Bangladesh Water Development Board (BWDB) on Thursday revealed the outline of a mega project to reclaim 1600 square kilometres land mainly by narrowing down the width of the Jamuna and Padma rivers in 25 years.
The BWDB prepared the outline, with Center for Environmental and Geographic Information Services (CEGIS) being its key partner, suggesting the reclamation project which it called 'Comprehensive Plan for Stabilization of the Jamuna-Padma River and Pilot Intervention for Land Reclamation' in the northwestern region.
"The (proposed) project is outlined with an aim to reduce the width of the Jamuna and the Padma to 7 kilometres on an average which is now 16, eventually to reclaim 1600 square kilometres land," a BWDB official familiar with the project told BSS.
He said the project was designed to perform the task on "leering and doing" principle, also to conserve 350 square kilometers navigation route in the two major rivers to keep them functional round the year.
Earlier today, BWDB presented a brief to Prime Minister Sheikh Hasina on the project at the PMO when water resources minister Anwar Hossain Manju, state minister Nazrul Islam, and shipping minister Shajahan Khan were present along with concerned experts and officials.
BWDB officials said the proposed project intended to be the extension of their ongoing Flood and Riverbank Erosion Risk Mitigation Investment Programme or FRERMIP project, which by now reclaimed 16 square kilometre lands from the Jamuna in Sirajganj. Another such reclamation process was underway at Harirampur area of Manikganj.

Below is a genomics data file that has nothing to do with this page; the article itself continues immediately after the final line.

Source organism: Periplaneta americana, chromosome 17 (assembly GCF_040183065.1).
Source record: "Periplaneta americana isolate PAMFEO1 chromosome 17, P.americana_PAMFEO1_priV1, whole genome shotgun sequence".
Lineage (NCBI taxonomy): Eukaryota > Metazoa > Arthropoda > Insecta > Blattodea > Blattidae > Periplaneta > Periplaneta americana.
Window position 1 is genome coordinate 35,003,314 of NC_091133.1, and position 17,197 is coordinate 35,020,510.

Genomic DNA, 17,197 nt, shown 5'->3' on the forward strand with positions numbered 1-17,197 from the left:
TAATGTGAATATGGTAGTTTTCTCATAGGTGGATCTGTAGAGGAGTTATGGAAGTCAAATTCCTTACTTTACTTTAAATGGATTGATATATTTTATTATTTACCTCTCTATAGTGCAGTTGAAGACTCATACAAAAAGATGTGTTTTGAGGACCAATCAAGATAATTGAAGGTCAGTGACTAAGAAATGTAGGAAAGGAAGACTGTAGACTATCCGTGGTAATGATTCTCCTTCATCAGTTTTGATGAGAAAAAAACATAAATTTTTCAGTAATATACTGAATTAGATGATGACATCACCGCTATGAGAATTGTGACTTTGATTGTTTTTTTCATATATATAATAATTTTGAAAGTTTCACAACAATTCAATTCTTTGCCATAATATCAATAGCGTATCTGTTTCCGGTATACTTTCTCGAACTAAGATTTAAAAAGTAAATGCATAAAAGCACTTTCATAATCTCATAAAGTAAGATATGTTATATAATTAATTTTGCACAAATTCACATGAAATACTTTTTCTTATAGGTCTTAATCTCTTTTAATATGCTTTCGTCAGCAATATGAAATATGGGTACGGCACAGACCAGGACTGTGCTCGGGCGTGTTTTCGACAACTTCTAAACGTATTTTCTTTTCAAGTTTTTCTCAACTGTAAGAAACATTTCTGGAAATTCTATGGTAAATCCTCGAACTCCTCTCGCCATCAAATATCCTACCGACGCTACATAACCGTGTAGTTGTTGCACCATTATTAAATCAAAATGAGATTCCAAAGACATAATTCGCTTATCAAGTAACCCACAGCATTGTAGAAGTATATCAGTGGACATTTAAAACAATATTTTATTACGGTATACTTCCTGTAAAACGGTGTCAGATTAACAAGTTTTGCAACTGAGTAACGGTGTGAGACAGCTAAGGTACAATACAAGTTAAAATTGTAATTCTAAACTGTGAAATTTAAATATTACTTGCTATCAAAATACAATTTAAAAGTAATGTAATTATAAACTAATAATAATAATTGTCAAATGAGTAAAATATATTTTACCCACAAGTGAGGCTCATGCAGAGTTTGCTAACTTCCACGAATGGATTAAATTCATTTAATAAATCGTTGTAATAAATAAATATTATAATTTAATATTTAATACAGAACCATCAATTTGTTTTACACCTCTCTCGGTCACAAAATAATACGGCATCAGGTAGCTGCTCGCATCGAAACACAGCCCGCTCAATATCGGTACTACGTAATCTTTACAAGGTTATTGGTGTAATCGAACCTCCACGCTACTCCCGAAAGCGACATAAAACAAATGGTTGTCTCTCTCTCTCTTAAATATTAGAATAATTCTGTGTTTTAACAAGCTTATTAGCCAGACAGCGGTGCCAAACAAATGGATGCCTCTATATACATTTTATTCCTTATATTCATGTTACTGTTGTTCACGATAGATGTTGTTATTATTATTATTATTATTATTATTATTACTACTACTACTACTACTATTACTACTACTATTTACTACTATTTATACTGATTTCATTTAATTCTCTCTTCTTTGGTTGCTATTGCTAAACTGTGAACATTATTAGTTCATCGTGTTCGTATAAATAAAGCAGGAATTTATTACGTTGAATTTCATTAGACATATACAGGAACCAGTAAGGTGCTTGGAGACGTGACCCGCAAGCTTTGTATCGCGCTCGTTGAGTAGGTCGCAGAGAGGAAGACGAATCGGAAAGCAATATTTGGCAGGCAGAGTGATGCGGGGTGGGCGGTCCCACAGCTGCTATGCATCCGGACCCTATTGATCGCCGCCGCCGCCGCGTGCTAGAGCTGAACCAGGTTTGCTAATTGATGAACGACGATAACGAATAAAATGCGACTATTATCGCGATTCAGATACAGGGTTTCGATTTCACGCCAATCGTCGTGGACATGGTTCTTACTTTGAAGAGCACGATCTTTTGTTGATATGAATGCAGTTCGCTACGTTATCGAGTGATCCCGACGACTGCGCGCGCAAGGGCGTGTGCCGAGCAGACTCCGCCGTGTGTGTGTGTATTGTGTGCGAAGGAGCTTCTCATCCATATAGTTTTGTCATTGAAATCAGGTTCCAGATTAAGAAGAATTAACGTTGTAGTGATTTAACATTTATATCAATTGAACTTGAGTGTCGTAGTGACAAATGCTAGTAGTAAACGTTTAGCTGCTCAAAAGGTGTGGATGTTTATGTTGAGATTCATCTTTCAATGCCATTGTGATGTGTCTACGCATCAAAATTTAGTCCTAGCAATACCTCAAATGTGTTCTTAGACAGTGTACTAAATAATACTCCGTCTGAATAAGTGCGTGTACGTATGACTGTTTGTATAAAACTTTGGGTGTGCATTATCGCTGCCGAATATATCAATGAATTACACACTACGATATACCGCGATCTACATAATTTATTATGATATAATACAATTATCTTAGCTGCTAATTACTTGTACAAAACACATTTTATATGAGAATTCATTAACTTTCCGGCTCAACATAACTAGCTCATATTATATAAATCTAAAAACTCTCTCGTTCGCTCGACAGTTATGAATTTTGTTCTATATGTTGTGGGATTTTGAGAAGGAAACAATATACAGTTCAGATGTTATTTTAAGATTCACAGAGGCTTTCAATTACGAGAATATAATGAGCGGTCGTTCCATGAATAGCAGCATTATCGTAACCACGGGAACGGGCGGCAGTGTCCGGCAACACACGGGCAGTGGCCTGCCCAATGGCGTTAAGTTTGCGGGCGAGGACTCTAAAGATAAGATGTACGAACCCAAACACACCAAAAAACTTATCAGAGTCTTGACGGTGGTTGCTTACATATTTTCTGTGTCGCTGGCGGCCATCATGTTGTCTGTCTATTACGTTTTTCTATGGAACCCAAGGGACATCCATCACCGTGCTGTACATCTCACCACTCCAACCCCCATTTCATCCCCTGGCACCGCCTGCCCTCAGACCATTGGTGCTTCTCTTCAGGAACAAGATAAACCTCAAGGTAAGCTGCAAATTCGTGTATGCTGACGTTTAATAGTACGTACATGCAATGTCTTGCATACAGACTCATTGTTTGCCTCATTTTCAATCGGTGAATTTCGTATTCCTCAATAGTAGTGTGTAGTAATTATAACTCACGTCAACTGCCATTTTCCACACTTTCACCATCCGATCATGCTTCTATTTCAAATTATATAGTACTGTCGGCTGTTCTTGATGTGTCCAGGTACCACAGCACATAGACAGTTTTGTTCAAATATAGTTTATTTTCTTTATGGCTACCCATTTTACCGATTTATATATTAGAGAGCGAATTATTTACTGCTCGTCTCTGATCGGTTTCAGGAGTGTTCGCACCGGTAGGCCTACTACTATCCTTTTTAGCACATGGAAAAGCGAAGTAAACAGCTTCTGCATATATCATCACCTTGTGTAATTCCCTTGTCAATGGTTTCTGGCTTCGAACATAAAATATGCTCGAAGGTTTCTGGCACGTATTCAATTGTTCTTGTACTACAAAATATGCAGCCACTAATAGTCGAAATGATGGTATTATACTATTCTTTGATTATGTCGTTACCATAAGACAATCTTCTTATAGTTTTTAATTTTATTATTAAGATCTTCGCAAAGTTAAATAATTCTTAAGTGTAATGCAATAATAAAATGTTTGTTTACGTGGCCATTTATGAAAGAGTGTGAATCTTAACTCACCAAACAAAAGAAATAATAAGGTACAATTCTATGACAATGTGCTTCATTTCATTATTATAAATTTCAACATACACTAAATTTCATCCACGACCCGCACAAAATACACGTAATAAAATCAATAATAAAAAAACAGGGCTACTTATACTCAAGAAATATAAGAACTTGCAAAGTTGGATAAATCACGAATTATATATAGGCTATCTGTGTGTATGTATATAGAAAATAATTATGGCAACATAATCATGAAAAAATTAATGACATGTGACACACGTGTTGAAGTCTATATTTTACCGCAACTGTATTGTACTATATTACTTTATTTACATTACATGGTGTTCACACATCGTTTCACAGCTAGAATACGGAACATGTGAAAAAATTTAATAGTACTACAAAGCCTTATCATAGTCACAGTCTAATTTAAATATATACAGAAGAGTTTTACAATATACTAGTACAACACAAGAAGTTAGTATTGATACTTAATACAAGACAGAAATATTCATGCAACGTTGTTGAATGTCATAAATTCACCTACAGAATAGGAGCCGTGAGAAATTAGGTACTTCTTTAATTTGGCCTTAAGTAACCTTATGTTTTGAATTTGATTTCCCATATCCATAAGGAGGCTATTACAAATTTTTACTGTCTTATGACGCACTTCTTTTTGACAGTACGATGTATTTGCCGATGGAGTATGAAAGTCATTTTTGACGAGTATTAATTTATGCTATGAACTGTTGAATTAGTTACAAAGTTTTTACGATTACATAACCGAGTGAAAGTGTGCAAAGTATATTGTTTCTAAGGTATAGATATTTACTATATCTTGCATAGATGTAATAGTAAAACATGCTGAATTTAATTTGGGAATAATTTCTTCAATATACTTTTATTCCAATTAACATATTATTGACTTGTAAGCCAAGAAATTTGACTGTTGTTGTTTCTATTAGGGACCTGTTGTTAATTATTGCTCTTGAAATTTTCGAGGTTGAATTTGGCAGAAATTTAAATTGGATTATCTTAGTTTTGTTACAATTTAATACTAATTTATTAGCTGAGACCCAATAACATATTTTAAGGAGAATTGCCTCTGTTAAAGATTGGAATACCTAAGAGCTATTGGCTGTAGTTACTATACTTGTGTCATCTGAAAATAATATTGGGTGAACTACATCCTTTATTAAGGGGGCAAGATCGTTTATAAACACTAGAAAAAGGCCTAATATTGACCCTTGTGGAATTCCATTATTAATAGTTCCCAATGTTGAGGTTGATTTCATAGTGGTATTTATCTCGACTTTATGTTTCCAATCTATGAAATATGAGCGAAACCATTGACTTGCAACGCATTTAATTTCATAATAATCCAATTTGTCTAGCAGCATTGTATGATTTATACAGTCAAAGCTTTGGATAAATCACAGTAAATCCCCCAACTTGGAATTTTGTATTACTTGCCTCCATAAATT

Officials said the project was outlined keeping in mind particularly the necessity of huge size of investment-friendly land to materialise the government's Vision 2021 and 2041.
Officials of CEGIS, a consultative agency with government having a major stake, said the project proposed to protect the 220-kilometre banks at different places of the Padma and Jamuna alongside reclaiming lands, develop flood control mechanisms and protect river routes through capital dredging.
They said the project eyed to reclaim 55 square kilometers land in Belkuchi of Sirajganj, one of the worst victims of river erosion, and another 47 square kilometers in Matharganj of Jamalpur alone.
The proposed plan will be implemented in 25 years at a cost of Tk 40,000 crore in phases, the officials said.
During the briefing, the Prime Minister said protection of rivers being "Bangladesh's lifeline" was a must for "saving and developing" the country while the land reclamation would help increase investment and agriculture land and remove poverty.
"We've to give attention on how we can reap maximum benefits from the rivers . . . we've to also focus on how we can utilise the silt and reclaim more lands from rivers," she said.
Experts said huge onrush of sediments from the upstream Indian regions massively reduced the Brahmaputra or Jamuna and the Padma carrying capacities, heightening their riverbeds and exposing areas along their banks to severe erosion, displacing millions of people in the past few decades.
They said a proper river management approach through delicate engineering interventions could help reclaim the land grasped by the rivers and expedite the socioeconomic scenario of the region.